“In addition to the $1,000 no-cost offer, users can upgrade to up to $500,000 of coverage for $9 to $41 per month,” Campbell reports. “Available to users living in Arizona, Georgia, Indiana and Wisconsin, the program is the latest development in a wider push to main-stream quantified self data, with health and life insurers now looking for ways to integrate data from wearable devices into their respective business models, according to Cardiogram co-founder Brandon Ballinger. ”
“Evidence of that shift is readily available. UnitedHealthcare in March added the Apple Watch Series 3 to its Motion program, an initiative lets people deduct $1,000 per year from their insurance premiums if they meet fitness goals,” Campbell reports. “Earlier this month John Hancock rolled out a similar plan when it expanded the Vitality “behavior change platform” to all life insurance policies.”
Read more in the full article here.
MacDailyNews Take: In general, preventative medicine is less expensive, less invasive, and produces better results than reactive medicine.
Those who want to sit around, munching chips, while encasing themselves in growing rolls of fat should pay more for the costs brought on by their heart attacks, gout, diabetes, strokes, asthma, gallbladder disease, osteoarthritis, and cancer treatments.
Next we need a way for Apple Watch to detect smokers and charge them more, too. People who make the effort to be healthy, regardless of whether they actually are lucky enough to be healthy or not*, should pay less for their health insurance as they tax the system far less than those who are sedentary, obese and/or smoke. Just as life insurance costs more for those who live unhealthy lifestyles, their health insurance should cost more, too. (Life insurers should utilize Apple Watches in much the same way.)
*If a person is obese for reasons beyond a sedentary, unhealthy lifestyle, who is actively trying to be healthy as shown by their Apple Watch, but other conditions prevent fat loss (Hypothyroidism, Cushing’s syndrome, hormonal imbalances, Syndrome X, medications, etc.) they should get a lower rate than those who are simply leading sedentary, unhealthy lifestyles. Most cases of obesity are due to sedentary lifestyles and consuming more calories than required, not medical conditions.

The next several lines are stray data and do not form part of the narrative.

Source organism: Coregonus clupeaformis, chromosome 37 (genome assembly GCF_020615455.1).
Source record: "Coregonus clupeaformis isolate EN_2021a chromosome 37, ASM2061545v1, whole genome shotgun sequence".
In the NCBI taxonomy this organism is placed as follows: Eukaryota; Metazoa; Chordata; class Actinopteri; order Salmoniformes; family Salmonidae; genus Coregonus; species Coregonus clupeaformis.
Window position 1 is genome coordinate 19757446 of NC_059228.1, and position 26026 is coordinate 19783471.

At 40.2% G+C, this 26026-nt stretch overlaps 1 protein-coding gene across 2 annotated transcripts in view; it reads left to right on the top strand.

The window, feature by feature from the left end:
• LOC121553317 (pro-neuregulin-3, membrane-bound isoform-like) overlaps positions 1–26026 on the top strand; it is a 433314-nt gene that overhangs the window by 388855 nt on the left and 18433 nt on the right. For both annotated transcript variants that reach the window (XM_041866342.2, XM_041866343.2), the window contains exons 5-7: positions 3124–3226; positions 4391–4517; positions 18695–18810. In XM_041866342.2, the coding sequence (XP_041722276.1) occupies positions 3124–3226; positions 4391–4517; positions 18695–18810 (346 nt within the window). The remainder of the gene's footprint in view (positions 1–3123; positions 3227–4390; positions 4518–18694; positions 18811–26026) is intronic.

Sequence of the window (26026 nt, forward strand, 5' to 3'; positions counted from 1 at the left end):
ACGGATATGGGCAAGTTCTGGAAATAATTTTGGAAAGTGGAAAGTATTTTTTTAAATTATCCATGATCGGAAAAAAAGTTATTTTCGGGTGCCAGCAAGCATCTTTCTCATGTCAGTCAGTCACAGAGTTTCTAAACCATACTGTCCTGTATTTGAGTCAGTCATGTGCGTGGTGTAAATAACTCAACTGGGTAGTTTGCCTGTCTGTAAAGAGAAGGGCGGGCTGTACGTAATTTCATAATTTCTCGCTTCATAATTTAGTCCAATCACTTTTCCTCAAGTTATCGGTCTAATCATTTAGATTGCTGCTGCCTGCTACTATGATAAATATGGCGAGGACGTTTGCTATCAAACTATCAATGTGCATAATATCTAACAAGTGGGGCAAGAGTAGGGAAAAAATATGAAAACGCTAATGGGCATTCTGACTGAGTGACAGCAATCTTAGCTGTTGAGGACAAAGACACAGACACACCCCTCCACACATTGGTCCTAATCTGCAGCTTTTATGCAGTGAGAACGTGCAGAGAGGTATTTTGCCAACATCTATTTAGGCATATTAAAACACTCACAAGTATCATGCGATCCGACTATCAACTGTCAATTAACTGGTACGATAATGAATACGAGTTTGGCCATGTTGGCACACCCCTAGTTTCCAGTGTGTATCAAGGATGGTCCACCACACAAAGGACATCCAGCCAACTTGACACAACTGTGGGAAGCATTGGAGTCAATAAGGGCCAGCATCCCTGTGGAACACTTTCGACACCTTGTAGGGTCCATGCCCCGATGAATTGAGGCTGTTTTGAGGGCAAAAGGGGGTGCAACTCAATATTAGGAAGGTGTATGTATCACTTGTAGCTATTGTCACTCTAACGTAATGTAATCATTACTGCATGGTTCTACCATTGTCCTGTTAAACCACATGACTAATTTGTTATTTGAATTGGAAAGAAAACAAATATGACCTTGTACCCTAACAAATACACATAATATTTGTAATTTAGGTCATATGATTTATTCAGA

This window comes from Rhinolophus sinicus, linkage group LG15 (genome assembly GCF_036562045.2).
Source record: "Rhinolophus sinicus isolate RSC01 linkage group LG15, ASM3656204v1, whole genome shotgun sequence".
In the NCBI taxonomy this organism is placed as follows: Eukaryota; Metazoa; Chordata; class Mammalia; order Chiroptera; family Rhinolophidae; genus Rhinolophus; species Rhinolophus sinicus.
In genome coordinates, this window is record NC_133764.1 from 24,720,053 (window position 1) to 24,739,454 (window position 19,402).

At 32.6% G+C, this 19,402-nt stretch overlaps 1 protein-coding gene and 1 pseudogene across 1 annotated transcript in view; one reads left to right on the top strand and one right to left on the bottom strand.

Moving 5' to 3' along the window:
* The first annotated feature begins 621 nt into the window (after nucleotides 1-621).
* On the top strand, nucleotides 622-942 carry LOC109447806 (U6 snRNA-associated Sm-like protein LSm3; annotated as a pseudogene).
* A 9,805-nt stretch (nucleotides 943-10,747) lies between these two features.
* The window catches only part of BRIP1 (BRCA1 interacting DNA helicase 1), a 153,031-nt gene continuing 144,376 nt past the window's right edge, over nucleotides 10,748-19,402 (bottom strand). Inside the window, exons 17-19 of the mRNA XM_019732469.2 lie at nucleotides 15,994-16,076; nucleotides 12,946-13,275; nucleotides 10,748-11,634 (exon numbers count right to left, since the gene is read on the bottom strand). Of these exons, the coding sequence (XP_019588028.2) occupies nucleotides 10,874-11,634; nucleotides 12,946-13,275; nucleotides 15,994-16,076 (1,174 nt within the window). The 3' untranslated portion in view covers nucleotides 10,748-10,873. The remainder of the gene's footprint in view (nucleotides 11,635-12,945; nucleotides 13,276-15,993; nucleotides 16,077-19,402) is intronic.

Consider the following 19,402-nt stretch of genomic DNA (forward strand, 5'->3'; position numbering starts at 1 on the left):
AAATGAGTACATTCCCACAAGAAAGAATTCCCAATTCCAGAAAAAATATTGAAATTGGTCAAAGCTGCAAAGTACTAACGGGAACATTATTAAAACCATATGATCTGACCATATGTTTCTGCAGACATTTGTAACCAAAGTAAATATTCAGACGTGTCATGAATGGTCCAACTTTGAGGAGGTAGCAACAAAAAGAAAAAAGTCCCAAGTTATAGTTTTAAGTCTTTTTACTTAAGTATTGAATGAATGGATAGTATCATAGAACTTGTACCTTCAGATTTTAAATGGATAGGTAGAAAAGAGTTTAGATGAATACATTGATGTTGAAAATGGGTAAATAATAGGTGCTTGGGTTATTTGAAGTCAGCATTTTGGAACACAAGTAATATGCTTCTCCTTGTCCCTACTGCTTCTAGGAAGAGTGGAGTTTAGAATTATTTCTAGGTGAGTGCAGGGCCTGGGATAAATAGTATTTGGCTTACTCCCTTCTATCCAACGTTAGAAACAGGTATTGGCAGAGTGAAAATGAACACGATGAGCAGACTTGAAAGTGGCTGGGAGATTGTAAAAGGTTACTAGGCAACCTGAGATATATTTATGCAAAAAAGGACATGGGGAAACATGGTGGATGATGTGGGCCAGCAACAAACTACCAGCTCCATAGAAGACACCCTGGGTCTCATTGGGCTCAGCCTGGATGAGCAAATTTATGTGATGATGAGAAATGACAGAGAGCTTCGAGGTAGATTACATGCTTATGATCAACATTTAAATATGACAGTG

Furthermore, people should have every right to sit around eating chips and smoking until they drop dead (unfortunately, it’s rarely that clean; they often first tax the health system to a great degree by developing diabetes, cancers, banging off a couple of heart attacks, having a stroke here and there, etc. before they finally make their exit) and insurance companies should have every right to charge them more since, overall, they cost far more to take care of due to their poor choice(s) which raises costs for those who are trying to take care of themselves and therefore cost the system far less.
If you’re fat because you sit around too much and take in more calories than you can possible burn off by sitting on your ass all day, don’t be offended. Either keep on as you’re doing and pay more to cover your increased costs or put down the chips, stand up and get moving! (You can thank us later by continuing to visit during the 10-20 extra years you’ll get by following our latter advice.)
Apple and Aetna hold secret meetings to bring Apple Watch to the insurer’s 23 million members – August 14, 2017
In major win for Apple, Aetna becomes first insurance company to subsidize Apple Watch – September 27, 2016
New ‘SweatCoin’ iPhone app pays people to get fit – May 5, 2016
Why you’ll wear an Apple Watch to keep your job – March 14, 2016
Share your fitness data for an Apple Watch – or cash – March 2, 2016
Tim Cook hints Apple might build a health device – November 10, 2015
Apple should double down on Apple Watch’s health sensors, battery life, and waterproofing – October 2, 2015
Health insurer will charge more for lazy people, less for active people, based on Apple Watch sensors – September 18, 2015